Donald Trump’s assassination of Qassem Soleimani will come back to haunt him

The Guardian | : The Quds force leader had the status of national hero even among secular Iranians. His death could act as a rallying cry 

he US has assassinated Qassem Suleimani, the famed leader of Iran’s Quds force, alongside a senior commander of Iraq’s Popular Mobilisation Units, Abu Mahdi al-Muhandis. To grasp what may come next, it is vital to understand not only who these men were but also the system that produced them.

Nicknamed the “shadow commander” in the popular press, Suleimani spent his formative years on the battlefields of the Iran-Iraq war during the 1980s, when Saddam Hussein – who at the time enjoyed the support of western and Arab powers – was attempting to destroy the emerging Islamic Republic.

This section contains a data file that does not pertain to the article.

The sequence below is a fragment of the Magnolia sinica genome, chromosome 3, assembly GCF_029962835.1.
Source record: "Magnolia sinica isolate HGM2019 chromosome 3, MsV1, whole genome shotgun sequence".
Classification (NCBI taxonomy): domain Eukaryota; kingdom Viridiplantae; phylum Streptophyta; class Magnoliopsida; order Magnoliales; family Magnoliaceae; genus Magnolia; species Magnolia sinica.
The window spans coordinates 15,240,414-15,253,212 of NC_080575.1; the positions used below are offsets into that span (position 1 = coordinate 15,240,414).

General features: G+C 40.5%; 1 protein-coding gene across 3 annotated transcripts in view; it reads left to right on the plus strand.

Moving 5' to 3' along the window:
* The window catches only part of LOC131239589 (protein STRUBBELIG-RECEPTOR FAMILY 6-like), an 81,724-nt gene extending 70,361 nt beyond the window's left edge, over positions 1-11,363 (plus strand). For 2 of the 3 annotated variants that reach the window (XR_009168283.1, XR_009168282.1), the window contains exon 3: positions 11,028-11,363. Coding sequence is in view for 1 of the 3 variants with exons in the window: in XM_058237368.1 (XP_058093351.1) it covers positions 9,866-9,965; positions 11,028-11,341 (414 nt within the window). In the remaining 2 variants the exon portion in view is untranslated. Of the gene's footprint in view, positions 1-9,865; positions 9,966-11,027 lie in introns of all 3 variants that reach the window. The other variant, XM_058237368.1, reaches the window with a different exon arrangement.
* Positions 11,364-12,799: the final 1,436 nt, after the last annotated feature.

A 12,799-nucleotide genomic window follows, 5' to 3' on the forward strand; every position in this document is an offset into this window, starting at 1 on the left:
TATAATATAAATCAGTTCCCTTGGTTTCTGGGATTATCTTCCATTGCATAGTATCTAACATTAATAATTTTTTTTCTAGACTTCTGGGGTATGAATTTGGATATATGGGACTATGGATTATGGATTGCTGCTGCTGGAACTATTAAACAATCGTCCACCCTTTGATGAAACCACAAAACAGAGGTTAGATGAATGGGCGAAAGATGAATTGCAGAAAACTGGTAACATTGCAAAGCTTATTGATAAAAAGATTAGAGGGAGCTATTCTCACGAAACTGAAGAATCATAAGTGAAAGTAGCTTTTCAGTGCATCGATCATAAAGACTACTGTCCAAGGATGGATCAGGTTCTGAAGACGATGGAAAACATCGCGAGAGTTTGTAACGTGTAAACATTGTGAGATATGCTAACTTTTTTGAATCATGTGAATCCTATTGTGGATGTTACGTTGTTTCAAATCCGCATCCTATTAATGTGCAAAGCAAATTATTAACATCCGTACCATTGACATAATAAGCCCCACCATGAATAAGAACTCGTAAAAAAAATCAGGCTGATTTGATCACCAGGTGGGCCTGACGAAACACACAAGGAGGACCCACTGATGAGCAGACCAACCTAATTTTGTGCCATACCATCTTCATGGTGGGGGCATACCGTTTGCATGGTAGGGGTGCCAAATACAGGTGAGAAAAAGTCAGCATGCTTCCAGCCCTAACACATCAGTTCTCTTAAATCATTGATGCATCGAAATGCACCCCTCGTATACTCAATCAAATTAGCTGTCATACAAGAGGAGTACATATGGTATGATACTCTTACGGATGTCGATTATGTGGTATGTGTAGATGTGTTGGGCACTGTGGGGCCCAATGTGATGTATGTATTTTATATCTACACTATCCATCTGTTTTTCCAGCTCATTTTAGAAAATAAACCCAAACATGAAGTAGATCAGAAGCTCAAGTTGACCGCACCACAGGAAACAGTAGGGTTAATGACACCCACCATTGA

But few people remember that his first major mission as commander of the Quds force – the extraterritorial branch of Iran’s Revolutionary Guards – involved implicit coordination with the United States as the US invaded Afghanistan in 2001. The Taliban were, and to some extent remain, a mutual enemy. That alliance of convenience ended in 2002 when the US president George W Bush notoriously branded Iran a member of the “axis of evil”.

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